The gears on the rear wheel are called ‘cogs’ and when you put a few of them together in ascending size and attach them onto your back wheel, they are referred to as a ‘cassette’. Most bikes built in the last few years have between 8 and 11 cogs in the cassette. The largest cogs are closest to the wheel and the gears are numbered from the inside out. The larger the cog the ‘lower’ the gear and the easier it will be to pedal, but the slower you will go.
How Many Gears?
When we talk about how many “speeds” a bike has, there can be some confusion. The marketing department likes to multiply the number of cogs by the number of chainrings because big numbers are impressive. But the fact is there’s actually a lot of overlap, so a 9×2 doesn’t really have 18 gears. People who actually ride bikes only refer to the number of cogs in the cassette, so an 8 speed, a 9 speed etc… They may also mention whether they have a single, double, triple crankset, or they may simply say “9×2” or “2×9”.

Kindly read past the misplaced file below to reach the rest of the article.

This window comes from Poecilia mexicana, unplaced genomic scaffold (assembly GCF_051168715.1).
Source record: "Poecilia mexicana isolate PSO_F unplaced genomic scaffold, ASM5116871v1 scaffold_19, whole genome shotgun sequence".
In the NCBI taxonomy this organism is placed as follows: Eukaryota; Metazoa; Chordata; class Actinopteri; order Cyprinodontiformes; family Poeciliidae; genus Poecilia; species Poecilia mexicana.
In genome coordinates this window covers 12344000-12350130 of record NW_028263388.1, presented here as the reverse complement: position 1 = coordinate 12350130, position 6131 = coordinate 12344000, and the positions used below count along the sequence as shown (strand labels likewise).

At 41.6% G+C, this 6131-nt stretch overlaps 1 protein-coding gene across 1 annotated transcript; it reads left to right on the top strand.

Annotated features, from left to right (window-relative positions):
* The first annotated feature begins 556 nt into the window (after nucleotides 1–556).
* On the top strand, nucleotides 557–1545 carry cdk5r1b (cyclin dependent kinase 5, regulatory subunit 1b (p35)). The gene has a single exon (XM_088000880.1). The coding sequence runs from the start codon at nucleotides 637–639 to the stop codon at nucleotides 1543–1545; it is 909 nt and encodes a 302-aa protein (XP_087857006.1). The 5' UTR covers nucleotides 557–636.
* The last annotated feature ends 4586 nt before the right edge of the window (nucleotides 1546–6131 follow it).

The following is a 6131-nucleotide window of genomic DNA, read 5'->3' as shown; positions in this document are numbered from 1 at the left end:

‘Derailleur’ is pretty hard to pronounce, but – fortunately – pretty easy to understand. The chain gets moved from one cog to another or one chainring to another by means of a derailleur. The front derailleur is a fairly simple device that simply pushes the chain off of one chainring to be picked up or ‘caught’ by the next.
The rear derailleur is a little more complex as it has two jobs. Like the front, it guides the chain from one cog to the next, but it is also responsible for maintaining chain tension and taking up the slack when we move from bigger gears to smaller ones. The rear derailleur has two little gears (actually called ‘pulleys’) in it, and the chain makes an ‘S’ turn through them. The upper pulley (closest to the cassette) is referred to as the ‘jockey pulley’ and the lower pulley is called the ‘idler pulley’. The pulleys are held in position by the ‘cage’.